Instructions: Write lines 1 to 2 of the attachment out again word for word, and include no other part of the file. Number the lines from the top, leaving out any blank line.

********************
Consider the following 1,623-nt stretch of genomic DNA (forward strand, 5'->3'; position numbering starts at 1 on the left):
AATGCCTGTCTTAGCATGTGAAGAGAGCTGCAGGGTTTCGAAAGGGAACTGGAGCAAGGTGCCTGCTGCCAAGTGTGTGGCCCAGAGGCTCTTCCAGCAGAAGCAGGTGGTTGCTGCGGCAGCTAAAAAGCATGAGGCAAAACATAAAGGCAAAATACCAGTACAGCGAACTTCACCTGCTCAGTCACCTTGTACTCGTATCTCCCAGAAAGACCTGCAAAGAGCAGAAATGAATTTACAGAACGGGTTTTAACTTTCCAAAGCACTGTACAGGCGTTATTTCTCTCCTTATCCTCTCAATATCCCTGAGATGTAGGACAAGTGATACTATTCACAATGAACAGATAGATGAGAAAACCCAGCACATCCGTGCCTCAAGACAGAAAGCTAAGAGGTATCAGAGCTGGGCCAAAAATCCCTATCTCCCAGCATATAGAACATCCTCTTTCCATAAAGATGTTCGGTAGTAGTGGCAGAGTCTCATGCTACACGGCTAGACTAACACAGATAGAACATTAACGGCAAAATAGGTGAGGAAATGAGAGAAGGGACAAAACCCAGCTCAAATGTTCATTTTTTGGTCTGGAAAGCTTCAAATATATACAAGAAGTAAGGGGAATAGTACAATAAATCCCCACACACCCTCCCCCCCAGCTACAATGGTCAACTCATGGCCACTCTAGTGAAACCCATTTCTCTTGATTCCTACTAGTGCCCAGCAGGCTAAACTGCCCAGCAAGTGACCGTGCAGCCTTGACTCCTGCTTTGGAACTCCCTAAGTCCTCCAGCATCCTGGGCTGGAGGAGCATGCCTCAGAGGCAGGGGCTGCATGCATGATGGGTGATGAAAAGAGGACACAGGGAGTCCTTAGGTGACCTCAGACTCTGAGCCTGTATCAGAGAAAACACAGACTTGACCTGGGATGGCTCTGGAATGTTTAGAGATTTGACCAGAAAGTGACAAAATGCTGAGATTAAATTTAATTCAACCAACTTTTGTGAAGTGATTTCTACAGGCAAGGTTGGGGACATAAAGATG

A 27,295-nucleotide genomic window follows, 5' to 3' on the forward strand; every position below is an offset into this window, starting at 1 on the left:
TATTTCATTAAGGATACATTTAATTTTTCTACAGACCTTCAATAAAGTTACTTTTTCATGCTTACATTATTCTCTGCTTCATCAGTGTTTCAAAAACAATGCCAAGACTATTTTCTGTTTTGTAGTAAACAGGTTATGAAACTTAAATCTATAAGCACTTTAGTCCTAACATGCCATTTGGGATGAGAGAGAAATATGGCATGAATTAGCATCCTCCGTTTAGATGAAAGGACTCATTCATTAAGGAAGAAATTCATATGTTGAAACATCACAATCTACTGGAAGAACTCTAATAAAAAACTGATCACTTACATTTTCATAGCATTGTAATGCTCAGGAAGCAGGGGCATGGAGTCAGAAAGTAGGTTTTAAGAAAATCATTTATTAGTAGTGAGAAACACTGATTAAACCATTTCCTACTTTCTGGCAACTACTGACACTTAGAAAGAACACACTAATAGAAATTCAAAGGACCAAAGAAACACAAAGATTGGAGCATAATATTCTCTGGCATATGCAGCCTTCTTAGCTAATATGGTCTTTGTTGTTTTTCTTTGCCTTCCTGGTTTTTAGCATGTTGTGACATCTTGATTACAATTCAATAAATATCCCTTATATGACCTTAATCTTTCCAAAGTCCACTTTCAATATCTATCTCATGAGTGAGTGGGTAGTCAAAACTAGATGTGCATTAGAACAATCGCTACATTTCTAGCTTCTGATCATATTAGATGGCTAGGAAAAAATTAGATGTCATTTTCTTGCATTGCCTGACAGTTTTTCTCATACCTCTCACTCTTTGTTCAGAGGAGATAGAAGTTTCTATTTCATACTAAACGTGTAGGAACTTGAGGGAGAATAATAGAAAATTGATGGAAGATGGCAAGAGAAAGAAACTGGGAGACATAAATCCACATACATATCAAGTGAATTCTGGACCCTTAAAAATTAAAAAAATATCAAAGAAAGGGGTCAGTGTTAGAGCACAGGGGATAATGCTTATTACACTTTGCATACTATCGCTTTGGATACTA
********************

Consider the following 1,623-nt stretch of genomic DNA (forward strand, 5'->3'; position numbering starts at 1 on the left):
AATGCCTGTCTTAGCATGTGAAGAGAGCTGCAGGGTTTCGAAAGGGAACTGGAGCAAGGTGCCTGCTGCCAAGTGTGTGGCCCAGAGGCTCTTCCAGCAGAAGCAGGTGGTTGCTGCGGCAGCTAAAAAGCATGAGGCAAAACATAAAGGCAAAATACCAGTACAGCGAACTTCACCTGCTCAGTCACCTTGTACTCGTATCTCCCAGAAAGACCTGCAAAGAGCAGAAATGAATTTACAGAACGGGTTTTAACTTTCCAAAGCACTGTACAGGCGTTATTTCTCTCCTTATCCTCTCAATATCCCTGAGATGTAGGACAAGTGATACTATTCACAATGAACAGATAGATGAGAAAACCCAGCACATCCGTGCCTCAAGACAGAAAGCTAAGAGGTATCAGAGCTGGGCCAAAAATCCCTATCTCCCAGCATATAGAACATCCTCTTTCCATAAAGATGTTCGGTAGTAGTGGCAGAGTCTCATGCTACACGGCTAGACTAACACAGATAGAACATTAACGGCAAAATAGGTGAGGAAATGAGAGAAGGGACAAAACCCAGCTCAAATGTTCATTTTTTGGTCTGGAAAGCTTCAAATATATACAAGAAGTAAGGGGAATAGTACAATAAATCCCCACACACCCTCCCCCCCAGCTACAATGGTCAACTCATGGCCACTCTAGTGAAACCCATTTCTCTTGATTCCTACTAGTGCCCAGCAGGCTAAACTGCCCAGCAAGTGACCGTGCAGCCTTGACTCCTGCTTTGGAACTCCCTAAGTCCTCCAGCATCCTGGGCTGGAGGAGCATGCCTCAGAGGCAGGGGCTGCATGCATGATGGGTGATGAAAAGAGGACACAGGGAGTCCTTAGGTGACCTCAGACTCTGAGCCTGTATCAGAGAAAACACAGACTTGACCTGGGATGGCTCTGGAATGTTTAGAGATTTGACCAGAAAGTGACAAAATGCTGAGATTAAATTTAATTCAACCAACTTTTGTGAAGTGATTTCTACAGGCAAGGTTGGGGACATAAAGATG